Sweden 4, Finland 3
The Swedes needed to win by two to have a chance at finishing in the top two in Group A and getting a bye to the semifinals. They took the lead twice in the game, only to have Finland respond and then get the lead back. With four minutes left in regulation, coach Madeleine Ostling pulled goalie Lisa Jonsson. The move paid off, as Emma Pfeffer tied the game with 2:10 to go.
Jonsson was back on the ice for about a minute before Ostling once again pulled her. A tie did Sweden no good in the standings, so Sweden risked it. Finland took a couple shots down the ice at the empty net, including one by Sinna Varjonen that just glanced off the post. Seconds later, Mira Markstrom fed the puck from behind Finland's net to Jenna Raunio, who somehow slid it past Emilia Kyrkko and into the net with just 7.8 seconds on the clock. The goal underwent a lengthy review, but was ultimately called good.
Though they didn't get the two-goal margin they wanted, the win was still an important building block for Sweden, who had not played up to this level in their previous two games. They'll take confidence and momentum into their quarterfinal game on Friday.
Finland was four minutes away from another big win in this tournament. They had come from behind and were that close to beating their geographical rivals in Sweden. Coach Mira Kuisma was audibly exasperated post game and seemed at a loss to understand why her team had lost focus and let the game slip away.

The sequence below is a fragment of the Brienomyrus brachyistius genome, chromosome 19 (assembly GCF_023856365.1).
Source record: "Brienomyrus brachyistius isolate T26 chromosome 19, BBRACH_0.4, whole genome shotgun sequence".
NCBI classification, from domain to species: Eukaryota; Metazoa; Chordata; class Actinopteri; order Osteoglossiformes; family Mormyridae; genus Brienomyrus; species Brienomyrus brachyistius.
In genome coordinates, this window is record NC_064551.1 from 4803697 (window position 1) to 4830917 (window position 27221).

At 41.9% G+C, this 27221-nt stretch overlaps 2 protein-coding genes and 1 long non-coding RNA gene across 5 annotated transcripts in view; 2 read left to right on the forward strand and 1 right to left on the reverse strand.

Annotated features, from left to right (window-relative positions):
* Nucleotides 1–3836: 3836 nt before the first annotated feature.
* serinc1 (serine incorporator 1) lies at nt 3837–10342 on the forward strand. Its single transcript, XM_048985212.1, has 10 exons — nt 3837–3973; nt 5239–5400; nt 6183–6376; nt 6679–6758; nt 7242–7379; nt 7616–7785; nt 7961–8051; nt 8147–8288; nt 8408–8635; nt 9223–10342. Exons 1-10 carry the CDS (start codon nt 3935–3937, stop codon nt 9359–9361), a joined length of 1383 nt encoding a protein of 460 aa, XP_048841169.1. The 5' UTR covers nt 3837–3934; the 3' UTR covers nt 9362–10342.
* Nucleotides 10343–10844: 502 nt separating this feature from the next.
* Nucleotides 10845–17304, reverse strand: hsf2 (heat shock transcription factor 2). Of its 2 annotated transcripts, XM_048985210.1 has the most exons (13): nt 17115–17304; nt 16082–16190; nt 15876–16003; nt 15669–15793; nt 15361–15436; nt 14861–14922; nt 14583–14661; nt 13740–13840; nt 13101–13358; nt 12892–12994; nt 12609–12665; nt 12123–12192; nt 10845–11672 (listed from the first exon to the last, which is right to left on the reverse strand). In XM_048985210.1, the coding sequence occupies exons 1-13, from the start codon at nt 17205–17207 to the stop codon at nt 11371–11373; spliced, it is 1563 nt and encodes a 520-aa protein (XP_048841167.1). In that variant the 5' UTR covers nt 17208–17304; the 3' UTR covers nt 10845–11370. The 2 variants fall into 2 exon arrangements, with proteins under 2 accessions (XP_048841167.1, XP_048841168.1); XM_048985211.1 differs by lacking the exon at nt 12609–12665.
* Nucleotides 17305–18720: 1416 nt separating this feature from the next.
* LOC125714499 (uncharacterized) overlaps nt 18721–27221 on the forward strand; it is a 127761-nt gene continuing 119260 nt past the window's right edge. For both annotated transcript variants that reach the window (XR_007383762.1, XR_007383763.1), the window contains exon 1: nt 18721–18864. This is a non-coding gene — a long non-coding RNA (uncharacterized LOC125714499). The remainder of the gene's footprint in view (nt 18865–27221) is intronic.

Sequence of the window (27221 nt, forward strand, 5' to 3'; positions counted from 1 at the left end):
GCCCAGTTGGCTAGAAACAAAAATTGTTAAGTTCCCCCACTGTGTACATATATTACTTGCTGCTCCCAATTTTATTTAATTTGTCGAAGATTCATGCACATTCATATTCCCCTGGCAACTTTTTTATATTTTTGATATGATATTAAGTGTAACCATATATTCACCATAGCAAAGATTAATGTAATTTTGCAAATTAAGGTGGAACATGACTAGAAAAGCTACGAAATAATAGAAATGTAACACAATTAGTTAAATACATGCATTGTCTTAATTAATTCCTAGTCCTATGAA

The Canada loss means Finland still gets a bye to the semifinals. Before Wednesday's off day, Kuisma wanted to ensure her players didn't think about hockey during that rest time. She didn't think that was the issue with her team in this game and planned to have a similar approach to the two days in a row the team now has to rest and recover before Sunday's semifinal game.
What We Learned:
- It's a toss up: This was not the game I thought we'd see from Sweden based on what I'd seen from them up until this point. I think everyone gets some leeway if they take a little time to get back up to speed, so no judgement, but I was fully not expecting that game or result. Finland beat Canada, but lost to Sweden, who lost to Canada but beat Finland. This game showed us that it's a tight field and anything can happen. That quarterfinal bye is a big deal in terms of rest, but also because it sure seems like any one of these teams can win on any given day.
- Not news, just excited: If you're reading this, you already knew how important this tournament is and how good these players are, but after this game I spent most of the hour until the USA/Canada puck drop marveling at how good a game that was. I know the North American teams attract the bigger crowds in person and on the streams, but I hope people saw that game and understood what it means for the future of the sport.
- Sanni Vanhanen: Her shot on the empty net that high the post might haunt her a bit, but it really doesn't negate the game she had before it. She felt as though she was all over the ice. She made a number of key blocks in the defensive zone and then was also active on offense, dishing out primary assists on the game-tying and go-ahead goals for Finland in the second and third period.